(mom, me and Lisa)

Considering, I was doing very well! Um, except for the headache that started when we headed over one of the three passes between my home and Missoula. The next morning, I felt like I had a hangover, and decided not to take any more muscle relaxants. (I had taken one before bed)

We were off for Jackson Hole! The drive was great. The conversation was fun, and it was like we were kids again. My middle grade mystery series, The Samantha Wolf Mysteries, was actually conceptualized back when I was friends with Lisa. The two main characters were originally based on the two of us, so this trip took on a little extra meaning because of that.

We made it to Jackson Hole that night, and other than being a bit stiff and fighting a persistent headache, I had no complaints! We made our way to the hotel that my friend Debbie worked at, to finally meet in person. She was just as I had pictured her (and very real ;) ), and it was an absolute pleasure! After snacking in the hotel restaurant, she took us out to her cabin (again, very real), and we were floored! I think that all I have to do is show you this picture of the view from the living space. No other words are needed!

Grand Tetons, as seen from the window!!! 

We slept well that night, under an amazing sky ripe with the persieds meteor shower. The next day, I opted out of white water rafting like we had originally planned (no way my back could handle it), and instead we drove through the Grand Tetons National Park, and found an amazing, gentle hike to Taggart Lake.

Taggart Lake

Me taking a picture of Lisa taking a ... well, you get it. ;)

I couldn't help but snap a picture of some foreigners who were thoroughly enjoying themselves!!

We got back to the cabin that evening feeling like we were making the most of our time, since both of us love the outdoors, and landscape photography. The scenery of the Grand Tetons is breathtaking!

Grand Tetons

We shared an (almost) equally breathtaking dinner that evening with Debbie. Now .. I can't say that I'm much of a steak eater, and I hadn't had buffalo before. But, after having a divine buffalo steak, I was hooked. ;) On that note, unfortunately, I also ate more buffalo than I saw ... but that's another story. ;) Over dinner (I think Debbie) mentioned that perhaps I had altitude sickness. Hmmm. I hadn't thought of that. We were at 6,200 ft. Back home, I reside at a measly 56 feet above sea level. (Yes, I am near the ocean)  Come to think of it, I realized that the last couple of times I visited Montana, I suffered a headache for a couple of days, both while at Missoula and Flathead Lake.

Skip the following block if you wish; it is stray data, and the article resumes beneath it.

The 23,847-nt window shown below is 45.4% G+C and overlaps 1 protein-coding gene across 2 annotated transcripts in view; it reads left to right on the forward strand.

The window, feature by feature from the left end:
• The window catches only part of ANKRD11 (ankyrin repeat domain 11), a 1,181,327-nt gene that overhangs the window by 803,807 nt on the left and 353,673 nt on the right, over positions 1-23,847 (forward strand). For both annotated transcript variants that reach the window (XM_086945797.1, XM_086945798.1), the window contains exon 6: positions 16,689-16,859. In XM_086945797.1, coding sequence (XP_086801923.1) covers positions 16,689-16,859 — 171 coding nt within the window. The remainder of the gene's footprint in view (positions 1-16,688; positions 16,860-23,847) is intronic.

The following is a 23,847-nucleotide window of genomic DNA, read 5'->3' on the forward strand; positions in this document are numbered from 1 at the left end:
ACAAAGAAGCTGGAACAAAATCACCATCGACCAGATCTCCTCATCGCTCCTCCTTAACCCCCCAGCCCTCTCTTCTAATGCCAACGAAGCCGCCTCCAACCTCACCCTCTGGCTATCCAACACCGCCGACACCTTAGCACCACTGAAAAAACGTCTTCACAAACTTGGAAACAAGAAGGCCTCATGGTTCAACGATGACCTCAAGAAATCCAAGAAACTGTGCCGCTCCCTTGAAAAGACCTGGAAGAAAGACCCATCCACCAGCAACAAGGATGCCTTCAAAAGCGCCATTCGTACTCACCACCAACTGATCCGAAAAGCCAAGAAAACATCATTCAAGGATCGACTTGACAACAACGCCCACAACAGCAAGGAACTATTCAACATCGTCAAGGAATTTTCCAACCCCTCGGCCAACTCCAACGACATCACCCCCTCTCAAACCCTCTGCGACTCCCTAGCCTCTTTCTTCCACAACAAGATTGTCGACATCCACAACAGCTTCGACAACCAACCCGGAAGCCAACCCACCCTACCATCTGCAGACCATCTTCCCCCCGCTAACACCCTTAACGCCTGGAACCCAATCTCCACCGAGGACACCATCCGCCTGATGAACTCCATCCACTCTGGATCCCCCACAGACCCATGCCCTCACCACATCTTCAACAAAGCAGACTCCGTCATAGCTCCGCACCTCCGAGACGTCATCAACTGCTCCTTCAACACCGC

When I got back to the cabin that evening, I did some research. (yes, we also had wifi ;) ) Missoula was at 3,200 ft and Flathead was 2,900. It's not typical to suffer symptoms that low, but I also reside near sea level, and I had all the symptoms. In fact, it was a bit concerning how severe my headache was still (it came back with a vengeance that night), and according to the online info I dug up, if it doesn't go away in three days, you are to see a doctor. Well. Here was to hoping it went away, because we were heading into day four. Of course, I did absolutely everything I wasn't supposed to, including drinking caffeine and alcohol (both in moderation. I thought it would help the headache), no strenuous exercise (does hiking count?) and getting lots of rest. 

The next day, the headache was less severe. We went over our options of activites. We had been hoping to do some horseback riding, and then hit the local ski venue that is turned into a bit of a theme park during the summer. This included a gondola. We decided that rather than press our luck, we would settle for a nice drive through the Grand Tetons National Park, and perhaps another hike. We were leaving very early the next morning for a marathon dash through Yellowstone.

Our drive took us down Moose Rd, were we encountered .... a Moose!

We then took a cruise through the teton village. The gondola was quite tempting, but when I found out that it climbs about 4,000 feet, I decided that my head was likely to explode! (on a more serious note, it could have actually been dangerous, since I still had altitude sickness symptoms. It could potentially have caused increased pressure in my brain)

Okay, we did see one other moose. But I don't think this one counts. (it was in the restaurant at Teton Village)

Our drive took us past a trail marker for Death Canyon, and of course, we couldn't resist that! It ended up being what I consider the most beautiful hike that we took.
Part of the trail to death canyon

Lisa and I at the top!

I was sad to say goodbye to Debbie that night, but I know I will see her again. (Thank you, Debbie!!!) It was the perfect setting, and I feel blessed to have such a good friend!